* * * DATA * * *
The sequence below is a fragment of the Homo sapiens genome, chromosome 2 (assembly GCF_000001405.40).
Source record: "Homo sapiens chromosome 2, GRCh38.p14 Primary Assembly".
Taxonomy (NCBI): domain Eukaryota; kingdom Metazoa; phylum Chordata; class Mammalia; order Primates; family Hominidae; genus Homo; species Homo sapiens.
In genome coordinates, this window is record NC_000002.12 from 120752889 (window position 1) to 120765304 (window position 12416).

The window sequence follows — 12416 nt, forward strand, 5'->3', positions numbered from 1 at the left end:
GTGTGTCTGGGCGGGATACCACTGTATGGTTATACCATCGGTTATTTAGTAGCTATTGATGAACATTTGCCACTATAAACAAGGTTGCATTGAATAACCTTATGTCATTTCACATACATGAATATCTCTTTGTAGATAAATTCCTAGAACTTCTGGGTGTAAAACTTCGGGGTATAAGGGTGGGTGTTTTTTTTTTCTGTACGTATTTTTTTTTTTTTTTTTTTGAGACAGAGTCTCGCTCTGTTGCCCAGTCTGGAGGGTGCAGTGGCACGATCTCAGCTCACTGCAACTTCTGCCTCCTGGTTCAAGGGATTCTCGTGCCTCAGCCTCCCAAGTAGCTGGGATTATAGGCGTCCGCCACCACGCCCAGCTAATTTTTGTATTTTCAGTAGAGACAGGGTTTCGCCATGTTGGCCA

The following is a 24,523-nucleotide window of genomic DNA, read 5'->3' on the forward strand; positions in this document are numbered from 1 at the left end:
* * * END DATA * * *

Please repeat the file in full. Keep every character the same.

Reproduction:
The sequence below is a fragment of the Homo sapiens genome, chromosome 2 (assembly GCF_000001405.40).
Source record: "Homo sapiens chromosome 2, GRCh38.p14 Primary Assembly".
Taxonomy (NCBI): domain Eukaryota; kingdom Metazoa; phylum Chordata; class Mammalia; order Primates; family Hominidae; genus Homo; species Homo sapiens.
In genome coordinates, this window is record NC_000002.12 from 120752889 (window position 1) to 120765304 (window position 12416).

The window sequence follows — 12416 nt, forward strand, 5'->3', positions numbered from 1 at the left end:
GTGTGTCTGGGCGGGATACCACTGTATGGTTATACCATCGGTTATTTAGTAGCTATTGATGAACATTTGCCACTATAAACAAGGTTGCATTGAATAACCTTATGTCATTTCACATACATGAATATCTCTTTGTAGATAAATTCCTAGAACTTCTGGGTGTAAAACTTCGGGGTATAAGGGTGGGTGTTTTTTTTTTCTGTACGTATTTTTTTTTTTTTTTTTTTGAGACAGAGTCTCGCTCTGTTGCCCAGTCTGGAGGGTGCAGTGGCACGATCTCAGCTCACTGCAACTTCTGCCTCCTGGTTCAAGGGATTCTCGTGCCTCAGCCTCCCAAGTAGCTGGGATTATAGGCGTCCGCCACCACGCCCAGCTAATTTTTGTATTTTCAGTAGAGACAGGGTTTCGCCATGTTGGCCA

The following is a 24,523-nucleotide window of genomic DNA, read 5'->3' on the forward strand; positions in this document are numbered from 1 at the left end: